The shadow you cast

A number of years ago I was dealing with the behaviour of an executive colleague. For a number of reasons their conduct had been called into question and we were trying to unpick a somewhat difficult situation. Once it was all sorted I was amazed to hear other colleagues tell me that this had been a repetitive occurrence throughout their career.

Whilst they’d been more junior within the organisation, their behaviour had been an annoyance; troublesome but manageable. But as they progressed through the ranks (one can question the judgment of those that facilitated this rise) it started to be more damaging to the organisation as a whole, it created a bigger impression.

The closer to the sun you climb, the larger the shadow you cast.

I used this phrase last week to talk about the importance of leadership role models. It’s a factor that many leaders forget and therefore undervalue the potential benefit. To put it another way, as a leader you can choose to behave in a way that not only benefits those directly around you, but those further afield in your organisation.

With all the talk of authentic leadership, we forget to explore the reason why. What lies behind the value of authenticity? The simple answer is that people will engage and follow authenticity more readily. But I think it is even more important than that.

I can’t cite the evidence, but I was told recently about a study of people on London buses. They found that when a passenger alighted the bus and said “thank you” to the driver, the probability of other passengers doing the same increased. Similarly, the same has been seen with passengers giving up seats on trains or picking up litter in the street.

And at the same time, we know that if the person carrying out the act is in a perceived position of power, the effect is multiplied.

If you’re a leader in an organisation you have both an opportunity and responsibility to role model the behaviours that you want to see and to encourage them in every interaction. The power goes much further than any leadership development intervention, value statement or strategic model. And even better it costs nothing and can be deployed at will.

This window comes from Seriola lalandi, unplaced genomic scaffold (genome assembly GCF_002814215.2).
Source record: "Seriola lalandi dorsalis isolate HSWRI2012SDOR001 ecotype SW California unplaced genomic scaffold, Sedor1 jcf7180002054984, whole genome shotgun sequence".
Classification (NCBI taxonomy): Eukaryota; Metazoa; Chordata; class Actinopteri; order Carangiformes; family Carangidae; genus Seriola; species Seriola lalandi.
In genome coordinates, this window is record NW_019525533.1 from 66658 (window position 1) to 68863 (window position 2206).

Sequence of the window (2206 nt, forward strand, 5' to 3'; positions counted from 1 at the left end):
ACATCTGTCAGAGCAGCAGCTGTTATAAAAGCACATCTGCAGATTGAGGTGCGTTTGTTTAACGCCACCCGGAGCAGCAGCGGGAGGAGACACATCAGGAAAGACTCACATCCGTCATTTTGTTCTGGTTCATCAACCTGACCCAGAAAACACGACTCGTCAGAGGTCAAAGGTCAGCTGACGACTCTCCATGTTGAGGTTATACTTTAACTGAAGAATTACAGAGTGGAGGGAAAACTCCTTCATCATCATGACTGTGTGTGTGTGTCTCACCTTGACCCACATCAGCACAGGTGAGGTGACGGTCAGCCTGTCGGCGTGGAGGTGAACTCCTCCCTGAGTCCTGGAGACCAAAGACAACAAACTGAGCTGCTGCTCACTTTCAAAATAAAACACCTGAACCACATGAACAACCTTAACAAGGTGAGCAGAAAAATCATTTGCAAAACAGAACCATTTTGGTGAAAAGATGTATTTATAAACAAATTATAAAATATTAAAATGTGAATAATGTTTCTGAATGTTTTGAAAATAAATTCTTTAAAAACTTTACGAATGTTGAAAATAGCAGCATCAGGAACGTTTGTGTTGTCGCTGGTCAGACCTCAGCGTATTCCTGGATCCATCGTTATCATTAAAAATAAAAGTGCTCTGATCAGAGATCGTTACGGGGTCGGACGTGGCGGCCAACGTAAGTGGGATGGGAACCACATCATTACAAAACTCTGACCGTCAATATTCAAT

So what are you waiting for?

Know when to hold back

There’s one thing I observe in successful leaders, they know how to find the balance between support and stretch for their teams. They know how to allow their team to feel the discomfort of challenge and adversity, but also when to step in and provide coaching, guidance and support.

Most learning happens in the more challenging moments, we need to understand how to navigate and find a way through. We will all have encountered moments when we have felt out of our depth, when the task at hand was impossible, unmanageable or immovable. And we will all have experienced moments when we have proved those emotions to be wrong.

At the same time, we will have had times when a quiet coaching word, a piece of advice, some guidance or counsel has helped us unlock the answer to a situation we were struggling to face into.  The moments we look back on and reflect on a guiding hand and influence.

Neither is right or wrong. This is an also-and, not a either-or. A successful leader can observe, take time and intervene at the appropriate moment. They don’t need to molly-coddle, interfere, undermine or distract. Neither do they need to leave others to struggle and fail through lack of guidance and direction.

The skill of leadership is situational awareness, emotional intelligence and a willingness to hold back long enough to observe whether intervention is needed or required. As anyone who has ever learnt to ride a bike will tell you, the person with the most fear is not the child without stabilisers, but the parent that pushes them, wobbling, on their way.